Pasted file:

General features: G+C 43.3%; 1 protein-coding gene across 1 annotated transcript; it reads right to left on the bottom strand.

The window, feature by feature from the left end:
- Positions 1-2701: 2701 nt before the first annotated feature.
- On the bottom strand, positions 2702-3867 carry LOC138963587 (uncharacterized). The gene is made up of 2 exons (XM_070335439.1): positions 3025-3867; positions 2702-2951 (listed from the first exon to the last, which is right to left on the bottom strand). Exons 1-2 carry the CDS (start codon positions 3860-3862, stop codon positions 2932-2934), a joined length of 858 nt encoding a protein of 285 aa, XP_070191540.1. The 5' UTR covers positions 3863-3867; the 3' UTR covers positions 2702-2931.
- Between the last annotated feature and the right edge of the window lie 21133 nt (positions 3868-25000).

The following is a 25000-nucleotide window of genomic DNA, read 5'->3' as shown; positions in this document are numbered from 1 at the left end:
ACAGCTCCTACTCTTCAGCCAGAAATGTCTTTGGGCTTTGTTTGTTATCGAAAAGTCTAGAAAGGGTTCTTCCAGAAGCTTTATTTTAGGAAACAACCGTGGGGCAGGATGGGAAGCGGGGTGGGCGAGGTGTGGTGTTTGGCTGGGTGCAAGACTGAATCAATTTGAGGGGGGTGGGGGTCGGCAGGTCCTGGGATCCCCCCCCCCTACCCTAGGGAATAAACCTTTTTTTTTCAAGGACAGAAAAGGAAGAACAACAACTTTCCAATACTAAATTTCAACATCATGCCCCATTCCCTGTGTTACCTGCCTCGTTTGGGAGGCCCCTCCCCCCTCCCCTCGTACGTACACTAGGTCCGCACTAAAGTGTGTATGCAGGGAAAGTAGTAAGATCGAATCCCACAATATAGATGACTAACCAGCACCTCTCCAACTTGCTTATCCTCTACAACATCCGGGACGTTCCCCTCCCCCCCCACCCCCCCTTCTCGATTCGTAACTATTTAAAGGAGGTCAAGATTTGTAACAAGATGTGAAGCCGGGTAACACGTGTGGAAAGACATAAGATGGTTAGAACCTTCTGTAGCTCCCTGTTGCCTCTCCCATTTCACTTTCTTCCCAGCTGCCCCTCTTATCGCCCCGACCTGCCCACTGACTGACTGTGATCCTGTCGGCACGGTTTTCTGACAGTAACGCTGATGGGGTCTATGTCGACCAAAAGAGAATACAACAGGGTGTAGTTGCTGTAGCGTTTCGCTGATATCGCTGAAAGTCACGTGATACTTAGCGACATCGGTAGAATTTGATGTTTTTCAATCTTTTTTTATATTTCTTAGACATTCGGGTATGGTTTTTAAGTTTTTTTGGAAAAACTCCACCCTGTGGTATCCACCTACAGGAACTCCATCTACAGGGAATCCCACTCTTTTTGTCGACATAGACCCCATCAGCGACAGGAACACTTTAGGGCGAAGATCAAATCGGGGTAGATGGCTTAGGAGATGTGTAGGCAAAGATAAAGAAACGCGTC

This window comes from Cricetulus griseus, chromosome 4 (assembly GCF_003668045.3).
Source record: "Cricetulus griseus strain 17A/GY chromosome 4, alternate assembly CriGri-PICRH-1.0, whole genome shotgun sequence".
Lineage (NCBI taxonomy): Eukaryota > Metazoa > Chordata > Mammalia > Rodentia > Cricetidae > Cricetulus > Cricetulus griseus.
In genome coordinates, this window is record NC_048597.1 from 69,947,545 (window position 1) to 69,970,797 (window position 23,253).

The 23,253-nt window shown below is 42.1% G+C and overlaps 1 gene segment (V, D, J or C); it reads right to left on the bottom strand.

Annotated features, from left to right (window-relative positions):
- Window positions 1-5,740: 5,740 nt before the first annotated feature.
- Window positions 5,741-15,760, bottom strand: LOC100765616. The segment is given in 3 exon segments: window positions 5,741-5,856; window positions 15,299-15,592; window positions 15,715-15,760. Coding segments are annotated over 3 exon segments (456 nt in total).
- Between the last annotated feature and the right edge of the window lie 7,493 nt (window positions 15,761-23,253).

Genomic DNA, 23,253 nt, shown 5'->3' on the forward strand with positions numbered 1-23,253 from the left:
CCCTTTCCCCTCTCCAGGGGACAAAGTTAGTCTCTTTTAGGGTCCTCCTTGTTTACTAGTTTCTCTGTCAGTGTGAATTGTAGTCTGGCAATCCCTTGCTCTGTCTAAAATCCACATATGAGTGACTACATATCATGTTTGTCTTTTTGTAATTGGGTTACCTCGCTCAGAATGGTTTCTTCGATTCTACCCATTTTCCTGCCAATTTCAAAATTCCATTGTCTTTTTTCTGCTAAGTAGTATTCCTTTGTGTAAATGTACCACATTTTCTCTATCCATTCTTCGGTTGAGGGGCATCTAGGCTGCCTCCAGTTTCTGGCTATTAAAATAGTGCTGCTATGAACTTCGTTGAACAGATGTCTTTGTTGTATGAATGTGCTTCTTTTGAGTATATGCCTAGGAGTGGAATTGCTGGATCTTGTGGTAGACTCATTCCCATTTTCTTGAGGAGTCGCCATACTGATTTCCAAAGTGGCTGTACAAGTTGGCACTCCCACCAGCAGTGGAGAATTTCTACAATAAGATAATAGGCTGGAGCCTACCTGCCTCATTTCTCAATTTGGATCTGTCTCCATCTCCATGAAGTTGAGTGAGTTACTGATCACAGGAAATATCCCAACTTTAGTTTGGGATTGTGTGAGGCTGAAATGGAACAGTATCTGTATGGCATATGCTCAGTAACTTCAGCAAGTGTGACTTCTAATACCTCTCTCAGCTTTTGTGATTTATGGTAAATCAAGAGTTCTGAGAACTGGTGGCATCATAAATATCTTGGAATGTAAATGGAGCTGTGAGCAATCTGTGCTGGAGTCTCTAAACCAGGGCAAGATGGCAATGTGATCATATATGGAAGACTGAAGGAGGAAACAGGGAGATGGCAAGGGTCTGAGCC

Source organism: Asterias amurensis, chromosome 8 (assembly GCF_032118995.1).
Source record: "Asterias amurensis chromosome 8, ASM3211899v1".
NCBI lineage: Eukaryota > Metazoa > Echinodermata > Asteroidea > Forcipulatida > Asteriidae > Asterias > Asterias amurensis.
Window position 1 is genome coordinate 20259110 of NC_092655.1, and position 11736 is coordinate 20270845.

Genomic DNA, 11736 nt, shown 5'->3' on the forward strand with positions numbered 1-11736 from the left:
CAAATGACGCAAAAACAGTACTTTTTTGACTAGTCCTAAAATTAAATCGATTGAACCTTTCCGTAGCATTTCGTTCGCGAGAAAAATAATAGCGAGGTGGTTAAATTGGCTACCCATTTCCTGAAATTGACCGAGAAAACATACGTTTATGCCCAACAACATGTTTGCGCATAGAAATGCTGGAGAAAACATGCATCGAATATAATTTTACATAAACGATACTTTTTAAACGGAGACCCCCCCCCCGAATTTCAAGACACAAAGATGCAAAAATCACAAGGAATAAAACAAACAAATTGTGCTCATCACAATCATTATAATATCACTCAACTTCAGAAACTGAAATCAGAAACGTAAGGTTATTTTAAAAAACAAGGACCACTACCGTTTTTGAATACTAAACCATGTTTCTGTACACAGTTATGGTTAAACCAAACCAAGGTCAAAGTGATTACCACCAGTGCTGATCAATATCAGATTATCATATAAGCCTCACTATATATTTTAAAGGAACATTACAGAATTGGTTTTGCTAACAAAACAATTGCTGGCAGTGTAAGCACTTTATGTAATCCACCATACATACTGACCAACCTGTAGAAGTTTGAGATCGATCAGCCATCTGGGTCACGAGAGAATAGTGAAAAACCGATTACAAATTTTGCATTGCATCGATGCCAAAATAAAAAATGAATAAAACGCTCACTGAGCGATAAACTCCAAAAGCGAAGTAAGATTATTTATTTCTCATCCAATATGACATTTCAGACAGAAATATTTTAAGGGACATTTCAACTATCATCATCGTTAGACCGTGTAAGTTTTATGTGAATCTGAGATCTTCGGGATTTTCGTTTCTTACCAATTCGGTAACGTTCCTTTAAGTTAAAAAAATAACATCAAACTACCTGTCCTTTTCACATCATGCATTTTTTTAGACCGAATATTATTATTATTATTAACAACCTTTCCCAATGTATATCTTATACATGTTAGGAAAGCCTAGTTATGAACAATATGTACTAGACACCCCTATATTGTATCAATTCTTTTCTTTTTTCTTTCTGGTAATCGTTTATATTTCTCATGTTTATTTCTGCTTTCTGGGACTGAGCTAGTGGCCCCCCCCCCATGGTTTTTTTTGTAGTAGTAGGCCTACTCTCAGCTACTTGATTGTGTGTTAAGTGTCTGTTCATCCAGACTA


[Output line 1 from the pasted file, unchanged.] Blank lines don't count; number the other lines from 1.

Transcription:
General features: G+C 43.3%; 1 protein-coding gene across 1 annotated transcript; it reads right to left on the bottom strand.